Proposition 34, a ballot measure that would abolish the death penalty in California, faces long odds at the polls. But it has a major advantage over the opposing campaign -- wealthy donors, from Silicon Valley executives to Hollywood actors, willing to write fat checks.
With less than two months to go before the election, Proposition 34's campaign has amassed more than $5.4 million to persuade California voters to get rid of capital punishment, dwarfing the paltry $208,000 gathered by a pro-death-penalty coalition of law enforcement and victims' rights groups.
From Netflix CEO Reed Hastings and new Yahoo CEO Marissa Mayer to actor Ed Asner and rocker Jackson Browne, the Proposition 34 campaign has a glittering roster of the rich and famous putting money behind the first vote on whether to retain the death penalty in California since it was reinstated in 1978.
If approved, Proposition 34 would replace the death penalty with life in prison without the possibility of parole and clear the state's death row, which now exceeds 720 condemned killers. The measure's supporters say the death penalty system is too flawed, slow and expensive to retain, while opponents insist the cost concerns are exaggerated and that California should keep the ultimate punishment for heinous murderers.
Natasha Minsker, Proposition 34's campaign manager, said the successful fundraising effort is particularly important in this election, when the ballot is crowded
But anti-Proposition 34 forces say there is enough entrenched sentiment for the death penalty that they don't need as much to get the message out, as long as voters hear from police, prosecutors and victims' families.
"We know we are going to be out-raised because we don't have Hollywood celebrities and liberal do-gooders on our side," said McGregor Scott, a former Sacramento U.S. attorney heading the campaign against the measure. "Ours will be an old-fashioned, word-of-mouth, grass-roots" campaign.
Historically, Californians have strongly favored the death penalty, but that support has diminished somewhat in recent years. And voters have indicated in past polls that they might be willing to replace the death penalty as long as the worst of the worst get life without parole.
Pundits say that with an issue such as the death penalty, it's hard to evaluate whether the "money talks" advantage in most political campaigns applies.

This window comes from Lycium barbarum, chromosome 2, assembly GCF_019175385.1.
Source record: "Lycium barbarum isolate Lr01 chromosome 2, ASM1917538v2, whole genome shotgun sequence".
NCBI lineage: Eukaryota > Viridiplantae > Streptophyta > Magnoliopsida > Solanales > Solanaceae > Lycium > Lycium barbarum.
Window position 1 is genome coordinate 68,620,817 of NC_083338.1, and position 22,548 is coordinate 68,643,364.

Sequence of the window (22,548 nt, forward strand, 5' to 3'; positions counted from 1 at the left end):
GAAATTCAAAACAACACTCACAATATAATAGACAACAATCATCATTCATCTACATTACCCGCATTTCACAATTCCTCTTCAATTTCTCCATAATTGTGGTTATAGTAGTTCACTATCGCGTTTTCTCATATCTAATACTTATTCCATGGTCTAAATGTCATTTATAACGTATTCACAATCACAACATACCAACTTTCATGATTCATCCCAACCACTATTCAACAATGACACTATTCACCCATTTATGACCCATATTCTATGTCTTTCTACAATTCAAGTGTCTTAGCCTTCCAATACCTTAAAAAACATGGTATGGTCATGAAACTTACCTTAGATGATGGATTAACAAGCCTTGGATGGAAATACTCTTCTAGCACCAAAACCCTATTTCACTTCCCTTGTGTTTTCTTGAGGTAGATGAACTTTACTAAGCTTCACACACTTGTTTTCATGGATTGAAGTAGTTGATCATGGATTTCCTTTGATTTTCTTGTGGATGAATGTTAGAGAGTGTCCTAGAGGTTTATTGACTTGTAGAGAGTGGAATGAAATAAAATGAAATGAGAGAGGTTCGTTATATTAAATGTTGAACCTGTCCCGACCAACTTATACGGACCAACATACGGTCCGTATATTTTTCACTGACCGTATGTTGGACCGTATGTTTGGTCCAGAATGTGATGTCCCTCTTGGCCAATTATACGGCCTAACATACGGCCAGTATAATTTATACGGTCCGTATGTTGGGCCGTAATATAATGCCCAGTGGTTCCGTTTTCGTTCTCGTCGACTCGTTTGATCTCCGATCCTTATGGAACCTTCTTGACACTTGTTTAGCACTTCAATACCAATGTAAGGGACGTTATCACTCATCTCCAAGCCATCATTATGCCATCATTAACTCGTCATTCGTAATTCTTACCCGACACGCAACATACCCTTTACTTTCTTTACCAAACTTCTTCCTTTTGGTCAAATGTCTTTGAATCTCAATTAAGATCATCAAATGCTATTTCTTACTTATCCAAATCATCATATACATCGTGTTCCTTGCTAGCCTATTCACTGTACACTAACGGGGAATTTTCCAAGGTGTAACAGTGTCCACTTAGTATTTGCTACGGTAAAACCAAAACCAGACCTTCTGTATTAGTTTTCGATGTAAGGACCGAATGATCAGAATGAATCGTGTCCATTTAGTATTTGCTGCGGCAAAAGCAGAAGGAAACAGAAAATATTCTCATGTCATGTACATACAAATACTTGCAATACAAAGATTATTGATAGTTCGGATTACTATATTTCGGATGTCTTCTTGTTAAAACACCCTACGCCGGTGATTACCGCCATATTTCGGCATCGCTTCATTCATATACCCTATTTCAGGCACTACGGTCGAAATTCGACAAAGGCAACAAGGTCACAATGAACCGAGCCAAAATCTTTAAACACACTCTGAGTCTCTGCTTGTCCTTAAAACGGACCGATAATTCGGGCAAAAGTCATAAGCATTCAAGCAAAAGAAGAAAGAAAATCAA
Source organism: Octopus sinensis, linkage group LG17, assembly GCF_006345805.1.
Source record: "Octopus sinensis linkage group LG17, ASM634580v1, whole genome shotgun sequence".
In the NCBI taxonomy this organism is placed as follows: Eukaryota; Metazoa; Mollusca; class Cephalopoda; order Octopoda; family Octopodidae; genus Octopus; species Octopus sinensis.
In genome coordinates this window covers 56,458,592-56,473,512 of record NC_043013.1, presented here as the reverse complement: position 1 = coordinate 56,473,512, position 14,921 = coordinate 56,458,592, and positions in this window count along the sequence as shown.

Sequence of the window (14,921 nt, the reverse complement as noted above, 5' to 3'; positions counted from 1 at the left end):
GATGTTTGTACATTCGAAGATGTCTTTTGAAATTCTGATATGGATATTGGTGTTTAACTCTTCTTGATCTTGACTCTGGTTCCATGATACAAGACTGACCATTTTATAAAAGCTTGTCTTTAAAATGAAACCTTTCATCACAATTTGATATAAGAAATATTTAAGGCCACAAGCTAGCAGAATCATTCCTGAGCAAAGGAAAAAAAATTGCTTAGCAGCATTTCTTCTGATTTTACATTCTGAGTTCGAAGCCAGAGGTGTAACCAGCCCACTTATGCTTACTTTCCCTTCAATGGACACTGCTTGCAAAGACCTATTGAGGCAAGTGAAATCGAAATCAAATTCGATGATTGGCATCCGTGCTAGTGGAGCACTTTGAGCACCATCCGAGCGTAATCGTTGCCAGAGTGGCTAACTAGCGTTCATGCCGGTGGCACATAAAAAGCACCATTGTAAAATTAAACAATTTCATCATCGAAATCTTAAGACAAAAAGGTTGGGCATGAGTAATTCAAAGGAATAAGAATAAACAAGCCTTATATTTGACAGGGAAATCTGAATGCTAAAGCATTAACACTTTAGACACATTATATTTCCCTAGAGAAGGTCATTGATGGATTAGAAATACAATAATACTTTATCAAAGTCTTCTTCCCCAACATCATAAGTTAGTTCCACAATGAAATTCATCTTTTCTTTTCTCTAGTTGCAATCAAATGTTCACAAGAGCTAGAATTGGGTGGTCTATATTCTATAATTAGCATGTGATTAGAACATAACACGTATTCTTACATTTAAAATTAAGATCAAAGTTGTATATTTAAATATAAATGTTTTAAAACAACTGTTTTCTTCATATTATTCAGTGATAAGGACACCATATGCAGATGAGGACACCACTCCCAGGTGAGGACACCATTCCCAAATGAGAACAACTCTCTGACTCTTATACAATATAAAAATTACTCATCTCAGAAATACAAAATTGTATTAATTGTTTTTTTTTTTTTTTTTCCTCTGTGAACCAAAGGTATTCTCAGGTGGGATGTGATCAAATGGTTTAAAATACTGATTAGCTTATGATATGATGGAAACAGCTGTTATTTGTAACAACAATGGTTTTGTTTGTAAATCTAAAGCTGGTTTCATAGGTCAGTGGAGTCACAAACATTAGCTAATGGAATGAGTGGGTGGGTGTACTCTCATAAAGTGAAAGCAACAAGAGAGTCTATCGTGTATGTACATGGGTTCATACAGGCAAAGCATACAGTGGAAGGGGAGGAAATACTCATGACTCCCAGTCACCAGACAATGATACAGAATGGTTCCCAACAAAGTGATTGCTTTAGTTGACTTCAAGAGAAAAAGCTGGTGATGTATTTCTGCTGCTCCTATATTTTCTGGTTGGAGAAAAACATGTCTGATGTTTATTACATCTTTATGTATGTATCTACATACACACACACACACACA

"Normally you see something like that and say it's a slam dunk," said Larry Gerston, a San Jose State political-science professor. "But in this case, it's such an emotional issue for people that I don't think they need a campaign against it. And it's always harder to get a 'yes' vote on something than a 'no' vote."
Others agree, but say that the substantial money difference could tip the scales if the polls show a tight race as the Nov. 6 election approaches. Indeed, the Proposition 34 campaign has plans to run statewide television ads in the final weeks before the election.
"If law enforcement opposes this and nobody knows, that would be a disadvantage," said Thad Kousser, a UC San Diego political-science professor. "If you look at the general literature on propositions, especially in California, money matters on both sides."
Experts caution that it's still early and money could flow into the opposition campaign, citing the 2004 battle over a measure that sought to revise California's Three Strikes Law. Proposition 66 was leading handily until then-Gov. Arnold Schwarzenegger enlisted the backing of billionaire Henry Nicholas, who poured $3 million into a late push that defeated the measure.
Proposition 36, another measure to reform the Three Strikes Law on this fall's ballot, is again leading in the polls, as well as enjoying a substantial edge in fundraising.
Michael Rushford, executive director of the pro-death-penalty Criminal Justice Legal Foundation, concedes that his side will not overcome the Proposition 34 campaign's money advantage. "The anti-death penalty effort has always been far more organized and funded than its opposition," he said.
That is certainly the case in the current election.
The two biggest donors to Proposition 34 so far are Nicholas Pritzker, CEO of the Hyatt hotels chain, and the Atlantic Advocacy Fund, a New York-based philanthropy established by billionaire Charles Feeney. Both have chipped in $1 million.
Silicon Valley's wealthy are also well-represented. They include Hastings, the Netflix CEO, who donated $250,000, and the Emerson Collective, a nonprofit headed by Laurene Powell Jobs, the widow of Apple's Steve Jobs. Emerson contributed $150,000.
For his part, Hastings believes the main argument in favor of Proposition 34 -- that the death penalty is a waste of money -- is a good reason to back it.
"In California, we will save tens of millions of dollars every year if we change from the death penalty to life in prison without chance of parole," Hastings told this newspaper in an email exchange. "That money would be better spent on educating kids instead."
Howard Mintz covers legal affairs. Contact him at 408-286-0236 or follow him at Twitter.com/hmintz. Bay Area News Group researcher Leigh Poitinger contributed to this report.
Nicholas Pritzker, CEO of Hyatt hotels chain: $1 million
The Atlantic Advocacy Fund, New York-based philanthropy headed by billionaire Charles Feeney: $1 million
Reed Hastings, Netflix CEO: $250,000
M. Quinn Delaney, major Democratic Party fundraiser and former ACLU director: $250,000
Farfalla Trust trustee Denise Foderaro, wife of Silicon Valley investment banker Frank Quattrone: $250,000
ACLU of Northern California: $232,882
Nick McKeown, Stanford University computer science and electrical engineering professor: $187,500
Emerson Collective, Silicon Valley philanthropy headed by Laurene Powell Jobs: $150,000
ACLU of San Diego and Imperial Counties: $135,997
Robert Alan Eustace, Google executive: $125,000
Source: Bay Area News Group research